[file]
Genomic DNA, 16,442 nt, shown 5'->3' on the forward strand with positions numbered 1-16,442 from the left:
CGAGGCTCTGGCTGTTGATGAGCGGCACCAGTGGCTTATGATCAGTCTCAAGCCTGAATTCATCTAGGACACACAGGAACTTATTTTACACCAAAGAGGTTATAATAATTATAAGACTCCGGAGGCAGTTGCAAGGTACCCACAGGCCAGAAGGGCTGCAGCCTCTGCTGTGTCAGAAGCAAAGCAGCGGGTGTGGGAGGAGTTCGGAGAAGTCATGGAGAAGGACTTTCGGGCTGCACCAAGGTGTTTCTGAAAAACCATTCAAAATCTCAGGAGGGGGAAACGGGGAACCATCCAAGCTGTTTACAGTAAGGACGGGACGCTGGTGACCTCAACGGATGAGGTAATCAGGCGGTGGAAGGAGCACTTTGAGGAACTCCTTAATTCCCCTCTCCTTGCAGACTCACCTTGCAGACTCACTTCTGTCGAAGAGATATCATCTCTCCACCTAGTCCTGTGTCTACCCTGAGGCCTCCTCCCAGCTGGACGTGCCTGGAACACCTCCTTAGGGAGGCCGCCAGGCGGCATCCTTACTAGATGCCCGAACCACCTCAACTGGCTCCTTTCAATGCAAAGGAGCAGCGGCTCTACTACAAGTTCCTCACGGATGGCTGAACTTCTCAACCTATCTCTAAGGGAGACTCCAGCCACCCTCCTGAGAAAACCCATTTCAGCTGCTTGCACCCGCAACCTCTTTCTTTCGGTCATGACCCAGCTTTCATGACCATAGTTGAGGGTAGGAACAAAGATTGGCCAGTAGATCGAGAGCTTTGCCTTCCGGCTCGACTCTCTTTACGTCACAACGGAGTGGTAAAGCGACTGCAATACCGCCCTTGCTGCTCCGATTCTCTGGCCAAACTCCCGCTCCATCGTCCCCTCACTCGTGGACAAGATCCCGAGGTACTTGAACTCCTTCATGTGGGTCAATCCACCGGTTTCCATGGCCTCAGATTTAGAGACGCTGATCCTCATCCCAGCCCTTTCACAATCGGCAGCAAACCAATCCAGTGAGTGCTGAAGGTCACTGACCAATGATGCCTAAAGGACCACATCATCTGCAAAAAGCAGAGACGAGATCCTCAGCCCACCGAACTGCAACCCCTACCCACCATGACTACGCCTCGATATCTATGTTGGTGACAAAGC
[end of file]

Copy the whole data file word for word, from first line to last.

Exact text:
Genomic DNA, 16,442 nt, shown 5'->3' on the forward strand with positions numbered 1-16,442 from the left:
CGAGGCTCTGGCTGTTGATGAGCGGCACCAGTGGCTTATGATCAGTCTCAAGCCTGAATTCATCTAGGACACACAGGAACTTATTTTACACCAAAGAGGTTATAATAATTATAAGACTCCGGAGGCAGTTGCAAGGTACCCACAGGCCAGAAGGGCTGCAGCCTCTGCTGTGTCAGAAGCAAAGCAGCGGGTGTGGGAGGAGTTCGGAGAAGTCATGGAGAAGGACTTTCGGGCTGCACCAAGGTGTTTCTGAAAAACCATTCAAAATCTCAGGAGGGGGAAACGGGGAACCATCCAAGCTGTTTACAGTAAGGACGGGACGCTGGTGACCTCAACGGATGAGGTAATCAGGCGGTGGAAGGAGCACTTTGAGGAACTCCTTAATTCCCCTCTCCTTGCAGACTCACCTTGCAGACTCACTTCTGTCGAAGAGATATCATCTCTCCACCTAGTCCTGTGTCTACCCTGAGGCCTCCTCCCAGCTGGACGTGCCTGGAACACCTCCTTAGGGAGGCCGCCAGGCGGCATCCTTACTAGATGCCCGAACCACCTCAACTGGCTCCTTTCAATGCAAAGGAGCAGCGGCTCTACTACAAGTTCCTCACGGATGGCTGAACTTCTCAACCTATCTCTAAGGGAGACTCCAGCCACCCTCCTGAGAAAACCCATTTCAGCTGCTTGCACCCGCAACCTCTTTCTTTCGGTCATGACCCAGCTTTCATGACCATAGTTGAGGGTAGGAACAAAGATTGGCCAGTAGATCGAGAGCTTTGCCTTCCGGCTCGACTCTCTTTACGTCACAACGGAGTGGTAAAGCGACTGCAATACCGCCCTTGCTGCTCCGATTCTCTGGCCAAACTCCCGCTCCATCGTCCCCTCACTCGTGGACAAGATCCCGAGGTACTTGAACTCCTTCATGTGGGTCAATCCACCGGTTTCCATGGCCTCAGATTTAGAGACGCTGATCCTCATCCCAGCCCTTTCACAATCGGCAGCAAACCAATCCAGTGAGTGCTGAAGGTCACTGACCAATGATGCCTAAAGGACCACATCATCTGCAAAAAGCAGAGACGAGATCCTCAGCCCACCGAACTGCAACCCCTACCCACCATGACTACGCCTCGATATCTATGTTGGTGACAAAGC